So you might be thinking, hmmm, one baby dies a week, that’s actually just 52 babies a year. Compare that with the 700,000+ babies born each year. Maybe that is why the test is not justified (I don’t know .. I am just speculating!). And although the test may seem cheap to us – £11, when you multiply it for every pregnant women that comes to well over £7 million a year. Now I’m not Jeremy Hunt (and I’m extremely glad I’m not – that guy is one seriously unpopular Health Secretary dude) and I don’t have the NHS purse strings. I don’t know exactly how much everything costs …. although I am guessing that they have one seriously LARGE budget. I do have friends who work for the NHS (and work bloody hard too) and they tell me how frustrated they can get with the money and time which is wasted.

And what I do know is this. I know the pain of losing a baby. I know the pain of having your dreams shattered in a heartbeat. I know how it feels when all the excitement of a newborn comes crashing down around you. I know that if Ewan had died because of an infection which could have easily tested and easily treated ……………. Actually that I don’t know. I can only imagine. Disbelief, horror, frustration, anger. Along with all the other awful feelings that bereavement brings.

So for that reason, I signed the petition asking for the NHS to routinely provide tests to pregnant women to prevent any more avoidable deaths. If you agree with me, then please do the same.

Group B Strep Petition

At the time of writing, there are over £190,000 signatures. Wouldn’t it be amazing to help push this up to their target of 200,000?

All the Group B Strep information has come from the GBS Support website if you want to read more. You can follow them on Twitter @GBSSupport and on Facebook

I think this is a really worthy campaign. I hope you do too. If you do sign the petition, I’d be really interested to know – leave a comment below, or on Facebook/Twitter.

And just a final thought for all the angels who have been taken, and the families who have been affected. My heart goes out to you all. Much love.

The charity we never knew existed

We found out Ewan had died before he was born. His heart stopped beating when I was 32 weeks pregnant. We were in hospital at the time and after the ultrasound, we were taken to their Serenity Suite for an explanation on what would happen next. It was at this point we were given a leaflet by one of the midwives ‘When a baby dies before labour begins’. It had been written and published by a charity called Sands – the Stillbirth and Neonatal Death Society. This was the first time I had ever heard of them. I was still reeling from the fact that I thought stillbirth ended in the 1920’s. Yet here we were in the 21st century, discovering otherwise. And not only that but a charity dedicated to stillbirth research, supporting families and training professionals. The booklet helped to prepare us for what was to come. The birth, creating memories and keepsakes, the funeral, post-mortems. Things that clearly we didn’t have a clue about.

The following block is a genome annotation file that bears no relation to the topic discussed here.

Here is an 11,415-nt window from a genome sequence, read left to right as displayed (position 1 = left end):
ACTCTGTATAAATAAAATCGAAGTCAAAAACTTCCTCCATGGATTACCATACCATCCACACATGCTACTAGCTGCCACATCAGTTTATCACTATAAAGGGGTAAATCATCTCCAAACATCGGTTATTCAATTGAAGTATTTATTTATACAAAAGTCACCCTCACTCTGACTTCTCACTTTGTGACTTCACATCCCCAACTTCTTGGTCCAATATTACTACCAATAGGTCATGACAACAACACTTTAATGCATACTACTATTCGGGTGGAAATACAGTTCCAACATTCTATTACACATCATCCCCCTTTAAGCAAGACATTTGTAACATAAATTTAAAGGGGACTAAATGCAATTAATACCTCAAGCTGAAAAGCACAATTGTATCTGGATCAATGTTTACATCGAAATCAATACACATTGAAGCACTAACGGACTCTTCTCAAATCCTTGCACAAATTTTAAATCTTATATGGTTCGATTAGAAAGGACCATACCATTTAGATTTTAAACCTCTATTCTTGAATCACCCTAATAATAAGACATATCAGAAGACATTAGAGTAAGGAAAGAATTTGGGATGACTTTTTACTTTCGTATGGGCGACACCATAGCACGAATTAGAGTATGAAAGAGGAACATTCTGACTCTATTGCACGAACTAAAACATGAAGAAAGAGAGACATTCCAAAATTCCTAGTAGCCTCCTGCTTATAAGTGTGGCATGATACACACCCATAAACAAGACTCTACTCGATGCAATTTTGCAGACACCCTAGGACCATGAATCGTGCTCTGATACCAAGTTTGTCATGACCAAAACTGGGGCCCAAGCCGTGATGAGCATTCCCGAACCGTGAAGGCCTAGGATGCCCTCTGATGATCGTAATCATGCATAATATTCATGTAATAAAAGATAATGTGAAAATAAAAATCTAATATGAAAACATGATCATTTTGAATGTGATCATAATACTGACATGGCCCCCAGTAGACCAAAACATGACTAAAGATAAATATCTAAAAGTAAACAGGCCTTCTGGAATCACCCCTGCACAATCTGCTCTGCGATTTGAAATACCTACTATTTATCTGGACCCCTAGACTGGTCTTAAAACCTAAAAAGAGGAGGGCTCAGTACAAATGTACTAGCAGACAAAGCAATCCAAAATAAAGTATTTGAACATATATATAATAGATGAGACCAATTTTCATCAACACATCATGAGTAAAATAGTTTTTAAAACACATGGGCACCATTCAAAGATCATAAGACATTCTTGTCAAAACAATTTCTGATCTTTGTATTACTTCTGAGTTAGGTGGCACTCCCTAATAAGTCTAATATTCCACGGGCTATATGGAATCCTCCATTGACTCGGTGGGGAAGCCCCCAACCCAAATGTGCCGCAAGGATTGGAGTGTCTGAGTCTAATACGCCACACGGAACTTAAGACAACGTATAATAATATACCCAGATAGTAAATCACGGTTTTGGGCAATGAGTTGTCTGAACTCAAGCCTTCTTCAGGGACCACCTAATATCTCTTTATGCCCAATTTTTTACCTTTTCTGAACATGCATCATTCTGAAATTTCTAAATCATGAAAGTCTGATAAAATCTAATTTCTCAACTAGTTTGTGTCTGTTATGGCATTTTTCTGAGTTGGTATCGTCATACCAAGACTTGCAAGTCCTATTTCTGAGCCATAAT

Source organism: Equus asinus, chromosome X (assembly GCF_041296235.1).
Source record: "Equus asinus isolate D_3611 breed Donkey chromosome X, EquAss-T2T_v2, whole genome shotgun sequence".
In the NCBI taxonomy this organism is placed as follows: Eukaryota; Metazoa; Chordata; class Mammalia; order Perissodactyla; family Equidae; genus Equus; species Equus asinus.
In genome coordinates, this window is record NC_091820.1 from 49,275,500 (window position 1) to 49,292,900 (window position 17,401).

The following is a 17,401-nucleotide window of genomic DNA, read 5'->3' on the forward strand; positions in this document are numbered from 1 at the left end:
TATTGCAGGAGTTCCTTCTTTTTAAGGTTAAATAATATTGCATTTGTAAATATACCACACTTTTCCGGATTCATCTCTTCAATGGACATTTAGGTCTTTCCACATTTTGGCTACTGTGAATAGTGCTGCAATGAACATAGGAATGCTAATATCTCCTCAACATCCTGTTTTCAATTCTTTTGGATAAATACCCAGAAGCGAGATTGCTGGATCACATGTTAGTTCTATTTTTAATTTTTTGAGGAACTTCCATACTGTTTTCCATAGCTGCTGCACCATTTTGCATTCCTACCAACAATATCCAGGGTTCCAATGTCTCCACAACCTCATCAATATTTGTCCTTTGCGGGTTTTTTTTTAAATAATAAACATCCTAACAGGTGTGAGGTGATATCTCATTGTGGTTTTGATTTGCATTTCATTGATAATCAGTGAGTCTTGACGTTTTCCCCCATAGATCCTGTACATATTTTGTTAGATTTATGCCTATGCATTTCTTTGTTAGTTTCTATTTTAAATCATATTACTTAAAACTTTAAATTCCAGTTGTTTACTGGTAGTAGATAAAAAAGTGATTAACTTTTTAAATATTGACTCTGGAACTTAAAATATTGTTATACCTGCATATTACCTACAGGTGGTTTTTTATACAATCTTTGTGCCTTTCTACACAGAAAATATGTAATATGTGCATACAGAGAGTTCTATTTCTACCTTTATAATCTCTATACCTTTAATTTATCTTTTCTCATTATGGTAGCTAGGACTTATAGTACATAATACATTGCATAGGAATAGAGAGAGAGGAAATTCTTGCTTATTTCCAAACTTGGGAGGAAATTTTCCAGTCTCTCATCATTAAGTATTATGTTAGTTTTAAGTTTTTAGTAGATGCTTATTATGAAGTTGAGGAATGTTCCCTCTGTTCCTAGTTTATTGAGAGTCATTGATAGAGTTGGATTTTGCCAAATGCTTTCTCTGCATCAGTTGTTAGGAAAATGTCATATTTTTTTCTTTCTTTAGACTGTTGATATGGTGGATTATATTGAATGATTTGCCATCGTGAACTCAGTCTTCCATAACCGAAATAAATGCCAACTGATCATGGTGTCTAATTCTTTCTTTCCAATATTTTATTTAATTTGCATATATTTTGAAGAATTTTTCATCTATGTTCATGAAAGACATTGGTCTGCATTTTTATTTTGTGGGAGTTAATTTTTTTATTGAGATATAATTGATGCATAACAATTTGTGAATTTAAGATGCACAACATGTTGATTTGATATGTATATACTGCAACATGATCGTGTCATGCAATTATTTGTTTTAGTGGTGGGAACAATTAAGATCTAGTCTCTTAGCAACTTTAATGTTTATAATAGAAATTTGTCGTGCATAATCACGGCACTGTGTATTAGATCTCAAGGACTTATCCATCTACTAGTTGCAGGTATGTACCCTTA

Sands logo

We elected to go home instead of staying in hospital for the next 48 hours. That night in between speaking to friends and family, I read the booklet from cover to cover. Although we had been given some of the information in hospital, we had been too dazed and in shock to take it all in. Afterwards I went on the Sands website and when in the early hours sleep deserted me, I read virtually every single webpage. There was a section called ‘My Story’ in which bereaved parents and family had written about their personal experiences. I think I looked at all of them. I needed to find out what they had been through. How had their babies died? It was as though I could gain some comfort in knowing other people had a similar experience to us. It helped to know that we weren’t alone. With each story I cried fresh tears, joining in their grief along with my own.